Conducting an ethnography during a PhD can feel like being lost in a deep dark wood. But that is to be expected. Based on personal reflections from conducting ethnographic fieldwork and data analysis as a doctoral researcher, this paper discusses benefits of getting lost in the data; the fact that there is no pre-defined map to follow to generate contributions; and how to feel less alone during the ethnographic experience. The paper highlights that there is no one correct way to conduct ethnographic research, nor one correct interpretation of an ethnographic data set. Framing the ethnography as their own personal learning experience should help reassure the PhD ethnographer, enabling them to enjoy rather than endure getting lost in the wood.
Edited by Monika Kostera and Nancy Harding
Ethnography is at the heart of what researchers in management and organization studies do. This crucial book offers a robust and original overview of ‘doing’ organizational ethnography, guiding readers through the essential qualitative methods for the study of organizations.
Perspectives, Models and Theories for Managing Change
Aaron C.T. Smith, James Skinner and Daniel Read
This revised and extended second edition evaluates the diverse approaches to organizational change that have defined the field. Explaining the assumptions and implications that accompany these diverse philosophies, this book demystifies the complexities of conflicting perspectives and delivers valuable insights into the research and practice of organizational change.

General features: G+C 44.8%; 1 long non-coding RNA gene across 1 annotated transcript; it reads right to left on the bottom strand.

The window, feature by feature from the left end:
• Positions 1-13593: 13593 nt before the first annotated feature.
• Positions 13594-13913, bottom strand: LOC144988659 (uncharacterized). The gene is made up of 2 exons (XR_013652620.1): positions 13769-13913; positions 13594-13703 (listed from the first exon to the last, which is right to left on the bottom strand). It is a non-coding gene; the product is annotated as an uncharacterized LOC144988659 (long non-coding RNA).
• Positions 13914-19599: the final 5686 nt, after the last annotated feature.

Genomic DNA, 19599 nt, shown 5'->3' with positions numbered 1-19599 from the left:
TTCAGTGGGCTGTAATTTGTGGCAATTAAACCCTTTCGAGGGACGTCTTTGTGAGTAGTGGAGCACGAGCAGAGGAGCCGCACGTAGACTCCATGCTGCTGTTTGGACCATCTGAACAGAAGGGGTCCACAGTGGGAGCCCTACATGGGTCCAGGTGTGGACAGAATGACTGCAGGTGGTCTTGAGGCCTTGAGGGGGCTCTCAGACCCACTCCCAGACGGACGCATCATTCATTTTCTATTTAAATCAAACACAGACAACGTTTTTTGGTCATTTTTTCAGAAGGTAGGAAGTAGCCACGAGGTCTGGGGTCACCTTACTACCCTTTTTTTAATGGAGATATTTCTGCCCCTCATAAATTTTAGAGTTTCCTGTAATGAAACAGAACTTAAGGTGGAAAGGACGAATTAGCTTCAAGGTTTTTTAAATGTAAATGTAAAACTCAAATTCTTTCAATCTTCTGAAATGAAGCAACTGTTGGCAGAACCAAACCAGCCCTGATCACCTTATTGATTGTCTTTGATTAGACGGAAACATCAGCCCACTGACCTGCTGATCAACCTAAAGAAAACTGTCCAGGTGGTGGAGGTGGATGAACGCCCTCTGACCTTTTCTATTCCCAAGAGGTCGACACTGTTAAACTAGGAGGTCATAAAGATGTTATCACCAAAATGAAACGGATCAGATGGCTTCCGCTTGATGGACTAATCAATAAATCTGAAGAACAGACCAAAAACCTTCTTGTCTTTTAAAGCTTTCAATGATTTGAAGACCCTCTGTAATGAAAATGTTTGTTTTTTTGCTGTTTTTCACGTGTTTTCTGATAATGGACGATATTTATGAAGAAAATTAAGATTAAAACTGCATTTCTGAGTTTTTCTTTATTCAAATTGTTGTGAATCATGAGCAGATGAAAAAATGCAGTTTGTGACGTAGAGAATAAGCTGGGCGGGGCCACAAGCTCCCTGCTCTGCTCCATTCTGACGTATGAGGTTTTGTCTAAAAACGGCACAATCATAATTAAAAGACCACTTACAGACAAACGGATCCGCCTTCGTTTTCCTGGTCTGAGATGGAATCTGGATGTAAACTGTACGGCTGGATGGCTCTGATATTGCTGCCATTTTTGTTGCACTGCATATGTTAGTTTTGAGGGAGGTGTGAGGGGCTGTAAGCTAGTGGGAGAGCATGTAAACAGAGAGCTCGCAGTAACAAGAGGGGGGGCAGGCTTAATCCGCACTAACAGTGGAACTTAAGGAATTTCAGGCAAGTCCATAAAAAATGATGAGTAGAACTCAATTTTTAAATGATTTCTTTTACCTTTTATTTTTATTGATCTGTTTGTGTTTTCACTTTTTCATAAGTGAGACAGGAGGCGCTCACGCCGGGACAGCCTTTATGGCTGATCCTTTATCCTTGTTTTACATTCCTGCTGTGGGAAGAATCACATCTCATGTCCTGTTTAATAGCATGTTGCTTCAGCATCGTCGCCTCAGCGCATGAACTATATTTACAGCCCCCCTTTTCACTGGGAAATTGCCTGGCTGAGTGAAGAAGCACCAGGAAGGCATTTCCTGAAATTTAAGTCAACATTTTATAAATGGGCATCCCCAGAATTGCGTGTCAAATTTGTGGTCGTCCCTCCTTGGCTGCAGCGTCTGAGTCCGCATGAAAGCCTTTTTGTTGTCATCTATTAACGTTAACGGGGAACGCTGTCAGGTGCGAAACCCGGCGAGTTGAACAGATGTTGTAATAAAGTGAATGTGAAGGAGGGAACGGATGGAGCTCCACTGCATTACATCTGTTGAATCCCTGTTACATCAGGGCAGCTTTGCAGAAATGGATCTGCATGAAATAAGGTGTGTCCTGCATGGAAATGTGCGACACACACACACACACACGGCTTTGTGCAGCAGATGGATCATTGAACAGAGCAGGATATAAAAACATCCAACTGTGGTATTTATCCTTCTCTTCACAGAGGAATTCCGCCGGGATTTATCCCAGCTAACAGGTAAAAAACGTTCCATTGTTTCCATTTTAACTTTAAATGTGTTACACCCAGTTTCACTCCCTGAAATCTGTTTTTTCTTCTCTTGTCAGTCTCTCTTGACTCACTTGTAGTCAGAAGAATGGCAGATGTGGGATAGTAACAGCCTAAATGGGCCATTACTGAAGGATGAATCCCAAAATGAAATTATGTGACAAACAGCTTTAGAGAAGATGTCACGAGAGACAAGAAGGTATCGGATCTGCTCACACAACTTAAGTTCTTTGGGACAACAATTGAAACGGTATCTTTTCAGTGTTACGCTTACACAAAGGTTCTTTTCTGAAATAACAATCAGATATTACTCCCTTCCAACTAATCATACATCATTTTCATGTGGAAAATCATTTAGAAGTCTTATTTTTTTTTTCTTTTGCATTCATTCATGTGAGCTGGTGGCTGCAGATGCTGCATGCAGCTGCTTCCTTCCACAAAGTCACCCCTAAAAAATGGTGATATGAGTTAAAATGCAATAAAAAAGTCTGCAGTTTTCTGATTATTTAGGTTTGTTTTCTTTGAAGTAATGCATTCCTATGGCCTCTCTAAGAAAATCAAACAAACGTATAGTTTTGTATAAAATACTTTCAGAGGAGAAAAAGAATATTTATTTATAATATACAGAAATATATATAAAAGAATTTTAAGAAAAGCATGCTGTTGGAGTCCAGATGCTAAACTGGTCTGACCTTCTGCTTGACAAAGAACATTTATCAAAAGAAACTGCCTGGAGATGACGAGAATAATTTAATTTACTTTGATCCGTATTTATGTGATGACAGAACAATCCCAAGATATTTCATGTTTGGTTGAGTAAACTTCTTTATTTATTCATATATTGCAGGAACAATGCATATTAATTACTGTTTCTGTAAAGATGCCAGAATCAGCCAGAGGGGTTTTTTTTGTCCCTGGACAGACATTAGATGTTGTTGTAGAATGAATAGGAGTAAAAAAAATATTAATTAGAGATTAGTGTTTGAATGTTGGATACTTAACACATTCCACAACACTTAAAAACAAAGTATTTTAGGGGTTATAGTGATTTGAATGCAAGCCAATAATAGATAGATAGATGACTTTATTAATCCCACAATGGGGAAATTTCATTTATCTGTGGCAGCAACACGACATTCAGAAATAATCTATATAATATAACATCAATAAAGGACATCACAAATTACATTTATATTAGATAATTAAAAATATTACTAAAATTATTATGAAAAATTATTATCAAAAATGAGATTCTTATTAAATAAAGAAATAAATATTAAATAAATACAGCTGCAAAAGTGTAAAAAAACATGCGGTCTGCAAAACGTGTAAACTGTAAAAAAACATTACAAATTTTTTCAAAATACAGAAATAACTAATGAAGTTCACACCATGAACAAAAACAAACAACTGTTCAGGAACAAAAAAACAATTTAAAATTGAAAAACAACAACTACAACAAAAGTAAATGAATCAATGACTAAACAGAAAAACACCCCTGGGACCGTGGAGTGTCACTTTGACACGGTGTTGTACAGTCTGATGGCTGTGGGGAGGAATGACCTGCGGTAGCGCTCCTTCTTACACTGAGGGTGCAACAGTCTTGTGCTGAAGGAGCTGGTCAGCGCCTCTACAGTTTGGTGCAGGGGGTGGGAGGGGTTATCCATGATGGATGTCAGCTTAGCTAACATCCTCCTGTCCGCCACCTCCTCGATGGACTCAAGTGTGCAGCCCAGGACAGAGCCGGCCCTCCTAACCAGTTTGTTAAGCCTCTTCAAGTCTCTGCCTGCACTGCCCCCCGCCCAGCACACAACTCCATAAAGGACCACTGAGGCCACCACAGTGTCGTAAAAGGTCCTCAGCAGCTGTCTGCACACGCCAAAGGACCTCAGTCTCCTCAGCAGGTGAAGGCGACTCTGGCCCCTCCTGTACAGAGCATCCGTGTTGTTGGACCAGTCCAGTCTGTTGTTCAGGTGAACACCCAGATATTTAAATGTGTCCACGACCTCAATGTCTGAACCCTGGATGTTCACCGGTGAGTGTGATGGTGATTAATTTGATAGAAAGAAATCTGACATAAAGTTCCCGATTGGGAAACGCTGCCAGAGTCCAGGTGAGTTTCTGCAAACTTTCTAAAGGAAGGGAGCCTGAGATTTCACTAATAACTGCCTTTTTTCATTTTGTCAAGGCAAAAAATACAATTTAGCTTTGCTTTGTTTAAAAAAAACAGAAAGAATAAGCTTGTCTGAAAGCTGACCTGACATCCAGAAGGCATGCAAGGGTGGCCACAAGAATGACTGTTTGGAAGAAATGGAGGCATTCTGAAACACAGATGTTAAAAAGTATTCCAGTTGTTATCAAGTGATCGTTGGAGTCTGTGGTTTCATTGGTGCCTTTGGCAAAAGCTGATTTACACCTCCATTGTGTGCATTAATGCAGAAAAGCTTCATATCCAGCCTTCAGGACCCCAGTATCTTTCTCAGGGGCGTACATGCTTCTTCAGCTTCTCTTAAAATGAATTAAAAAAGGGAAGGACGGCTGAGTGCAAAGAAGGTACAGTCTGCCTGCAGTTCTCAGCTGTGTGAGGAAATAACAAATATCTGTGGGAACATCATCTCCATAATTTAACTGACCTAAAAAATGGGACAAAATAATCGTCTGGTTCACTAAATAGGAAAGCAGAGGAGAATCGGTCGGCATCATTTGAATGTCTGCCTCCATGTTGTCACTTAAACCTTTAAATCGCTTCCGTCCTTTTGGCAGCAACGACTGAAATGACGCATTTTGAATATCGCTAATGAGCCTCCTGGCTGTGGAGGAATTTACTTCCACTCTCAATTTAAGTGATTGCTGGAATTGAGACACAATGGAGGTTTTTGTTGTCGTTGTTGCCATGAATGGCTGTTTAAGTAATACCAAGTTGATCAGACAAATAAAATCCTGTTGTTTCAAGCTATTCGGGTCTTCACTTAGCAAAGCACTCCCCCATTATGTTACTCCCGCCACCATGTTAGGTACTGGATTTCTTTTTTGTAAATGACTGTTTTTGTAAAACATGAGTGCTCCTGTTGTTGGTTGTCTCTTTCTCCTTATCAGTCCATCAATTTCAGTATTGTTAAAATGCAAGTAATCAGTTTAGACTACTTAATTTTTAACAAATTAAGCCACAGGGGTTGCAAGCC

Exploring the European Research Council's Authority
In this insightful book, Peter Edlund takes a status-based approach to theorizing the development of the European Research Council (ERC). Drawing upon rich empirical material, the author vividly details how the ERC was transformed from a funding organization into an authoritative status intermediary in European science.
A Psychology of Survival?
Edited by Ashley Weinberg, Alexander-Stamatios Antoniou and Cary Cooper
This timely book explores the psychological repercussions of Brexit in the workplace. Illustrating the mental and emotional impact of the Brexit process, interdisciplinary chapters demonstrate its effect on the wellbeing of workers and its implications for the welfare of the workforce in the future. Bringing together international contributors from a range of disciplines, this topical book focuses on key issues for effective workplace functioning, from uncertainty to progress, including higher education institutions, corporate social responsibility and the emerging experiences of businesses, migrant workers and politicians.
David Boje and Grace A. Rosile
Introducing the idea of conversational storytelling interviewing (CSI) as an ‘indirect’ method of interviewing, David Boje and Grace Ann Rosile explore this innovative methodological framework as a way for respondents to tell their own story, without resorting to structured or semi-structured interviews.
Edited by Hugo Letiche, Stephen A. Linstead and Jean-Luc Moriceau
Exploring magic as a creative necessity in contemporary business, this book clarifies the differences between magic as an organizational resource and magic as fakery, pretence and manipulation. Using this lens, it highlights insights into the relationship between anthropology and business, and organizational studies.